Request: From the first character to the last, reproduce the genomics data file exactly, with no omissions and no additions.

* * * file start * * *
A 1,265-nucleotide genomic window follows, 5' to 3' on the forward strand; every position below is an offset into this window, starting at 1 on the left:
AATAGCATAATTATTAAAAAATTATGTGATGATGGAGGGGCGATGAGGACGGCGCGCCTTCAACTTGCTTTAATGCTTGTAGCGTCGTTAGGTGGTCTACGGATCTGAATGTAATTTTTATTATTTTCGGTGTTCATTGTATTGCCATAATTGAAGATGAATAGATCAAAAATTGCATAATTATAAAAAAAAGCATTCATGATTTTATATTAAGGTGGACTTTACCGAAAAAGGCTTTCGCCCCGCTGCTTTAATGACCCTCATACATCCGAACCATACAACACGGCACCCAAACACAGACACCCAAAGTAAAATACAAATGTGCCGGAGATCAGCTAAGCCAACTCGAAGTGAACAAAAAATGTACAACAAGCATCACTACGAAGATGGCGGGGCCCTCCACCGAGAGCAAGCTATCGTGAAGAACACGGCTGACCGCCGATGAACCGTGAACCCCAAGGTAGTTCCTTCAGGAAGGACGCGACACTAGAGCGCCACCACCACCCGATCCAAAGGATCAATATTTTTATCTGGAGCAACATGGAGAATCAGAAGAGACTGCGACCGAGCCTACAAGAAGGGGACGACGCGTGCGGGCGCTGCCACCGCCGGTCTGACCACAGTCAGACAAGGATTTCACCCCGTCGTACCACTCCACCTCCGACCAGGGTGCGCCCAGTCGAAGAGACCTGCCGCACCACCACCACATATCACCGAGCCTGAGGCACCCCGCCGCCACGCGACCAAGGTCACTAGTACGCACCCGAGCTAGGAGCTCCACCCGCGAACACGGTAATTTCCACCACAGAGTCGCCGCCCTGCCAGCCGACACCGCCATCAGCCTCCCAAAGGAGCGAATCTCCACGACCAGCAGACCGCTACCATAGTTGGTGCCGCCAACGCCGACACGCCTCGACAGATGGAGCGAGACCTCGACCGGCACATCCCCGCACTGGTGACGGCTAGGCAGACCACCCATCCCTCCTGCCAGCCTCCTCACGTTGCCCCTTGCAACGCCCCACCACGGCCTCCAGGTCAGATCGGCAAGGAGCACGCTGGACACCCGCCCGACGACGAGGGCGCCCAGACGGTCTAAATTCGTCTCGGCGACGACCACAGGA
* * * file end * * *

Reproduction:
A 1,265-nucleotide genomic window follows, 5' to 3' on the forward strand; every position below is an offset into this window, starting at 1 on the left:
AATAGCATAATTATTAAAAAATTATGTGATGATGGAGGGGCGATGAGGACGGCGCGCCTTCAACTTGCTTTAATGCTTGTAGCGTCGTTAGGTGGTCTACGGATCTGAATGTAATTTTTATTATTTTCGGTGTTCATTGTATTGCCATAATTGAAGATGAATAGATCAAAAATTGCATAATTATAAAAAAAAGCATTCATGATTTTATATTAAGGTGGACTTTACCGAAAAAGGCTTTCGCCCCGCTGCTTTAATGACCCTCATACATCCGAACCATACAACACGGCACCCAAACACAGACACCCAAAGTAAAATACAAATGTGCCGGAGATCAGCTAAGCCAACTCGAAGTGAACAAAAAATGTACAACAAGCATCACTACGAAGATGGCGGGGCCCTCCACCGAGAGCAAGCTATCGTGAAGAACACGGCTGACCGCCGATGAACCGTGAACCCCAAGGTAGTTCCTTCAGGAAGGACGCGACACTAGAGCGCCACCACCACCCGATCCAAAGGATCAATATTTTTATCTGGAGCAACATGGAGAATCAGAAGAGACTGCGACCGAGCCTACAAGAAGGGGACGACGCGTGCGGGCGCTGCCACCGCCGGTCTGACCACAGTCAGACAAGGATTTCACCCCGTCGTACCACTCCACCTCCGACCAGGGTGCGCCCAGTCGAAGAGACCTGCCGCACCACCACCACATATCACCGAGCCTGAGGCACCCCGCCGCCACGCGACCAAGGTCACTAGTACGCACCCGAGCTAGGAGCTCCACCCGCGAACACGGTAATTTCCACCACAGAGTCGCCGCCCTGCCAGCCGACACCGCCATCAGCCTCCCAAAGGAGCGAATCTCCACGACCAGCAGACCGCTACCATAGTTGGTGCCGCCAACGCCGACACGCCTCGACAGATGGAGCGAGACCTCGACCGGCACATCCCCGCACTGGTGACGGCTAGGCAGACCACCCATCCCTCCTGCCAGCCTCCTCACGTTGCCCCTTGCAACGCCCCACCACGGCCTCCAGGTCAGATCGGCAAGGAGCACGCTGGACACCCGCCCGACGACGAGGGCGCCCAGACGGTCTAAATTCGTCTCGGCGACGACCACAGGA